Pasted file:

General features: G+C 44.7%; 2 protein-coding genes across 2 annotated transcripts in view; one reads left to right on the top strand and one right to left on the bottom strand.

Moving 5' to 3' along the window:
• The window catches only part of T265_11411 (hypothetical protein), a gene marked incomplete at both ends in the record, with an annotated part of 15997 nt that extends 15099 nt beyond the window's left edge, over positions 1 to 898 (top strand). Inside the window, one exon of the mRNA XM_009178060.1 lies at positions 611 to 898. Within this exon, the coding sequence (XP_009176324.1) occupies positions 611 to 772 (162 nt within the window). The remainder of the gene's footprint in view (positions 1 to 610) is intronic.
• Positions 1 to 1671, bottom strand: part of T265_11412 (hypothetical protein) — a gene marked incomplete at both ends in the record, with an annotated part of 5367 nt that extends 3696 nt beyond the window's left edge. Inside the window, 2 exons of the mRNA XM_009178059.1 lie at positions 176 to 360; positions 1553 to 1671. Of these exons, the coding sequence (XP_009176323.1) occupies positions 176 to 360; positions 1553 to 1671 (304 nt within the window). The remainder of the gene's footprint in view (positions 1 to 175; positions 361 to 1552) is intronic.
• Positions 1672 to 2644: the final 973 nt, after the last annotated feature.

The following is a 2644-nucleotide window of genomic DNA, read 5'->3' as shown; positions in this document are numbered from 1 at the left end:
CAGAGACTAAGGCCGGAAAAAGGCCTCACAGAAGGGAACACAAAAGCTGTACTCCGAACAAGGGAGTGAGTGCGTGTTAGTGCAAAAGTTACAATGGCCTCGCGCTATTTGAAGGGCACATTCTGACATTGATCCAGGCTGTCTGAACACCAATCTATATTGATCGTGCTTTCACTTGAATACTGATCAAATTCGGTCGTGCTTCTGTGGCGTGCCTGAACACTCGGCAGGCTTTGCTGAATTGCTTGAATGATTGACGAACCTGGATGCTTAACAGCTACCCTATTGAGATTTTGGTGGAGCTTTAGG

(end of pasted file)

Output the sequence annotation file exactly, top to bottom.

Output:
General features: G+C 44.7%; 2 protein-coding genes across 2 annotated transcripts in view; one reads left to right on the top strand and one right to left on the bottom strand.

Moving 5' to 3' along the window:
• The window catches only part of T265_11411 (hypothetical protein), a gene marked incomplete at both ends in the record, with an annotated part of 15997 nt that extends 15099 nt beyond the window's left edge, over positions 1 to 898 (top strand). Inside the window, one exon of the mRNA XM_009178060.1 lies at positions 611 to 898. Within this exon, the coding sequence (XP_009176324.1) occupies positions 611 to 772 (162 nt within the window). The remainder of the gene's footprint in view (positions 1 to 610) is intronic.
• Positions 1 to 1671, bottom strand: part of T265_11412 (hypothetical protein) — a gene marked incomplete at both ends in the record, with an annotated part of 5367 nt that extends 3696 nt beyond the window's left edge. Inside the window, 2 exons of the mRNA XM_009178059.1 lie at positions 176 to 360; positions 1553 to 1671. Of these exons, the coding sequence (XP_009176323.1) occupies positions 176 to 360; positions 1553 to 1671 (304 nt within the window). The remainder of the gene's footprint in view (positions 1 to 175; positions 361 to 1552) is intronic.
• Positions 1672 to 2644: the final 973 nt, after the last annotated feature.

The following is a 2644-nucleotide window of genomic DNA, read 5'->3' as shown; positions in this document are numbered from 1 at the left end:
CAGAGACTAAGGCCGGAAAAAGGCCTCACAGAAGGGAACACAAAAGCTGTACTCCGAACAAGGGAGTGAGTGCGTGTTAGTGCAAAAGTTACAATGGCCTCGCGCTATTTGAAGGGCACATTCTGACATTGATCCAGGCTGTCTGAACACCAATCTATATTGATCGTGCTTTCACTTGAATACTGATCAAATTCGGTCGTGCTTCTGTGGCGTGCCTGAACACTCGGCAGGCTTTGCTGAATTGCTTGAATGATTGACGAACCTGGATGCTTAACAGCTACCCTATTGAGATTTTGGTGGAGCTTTAGG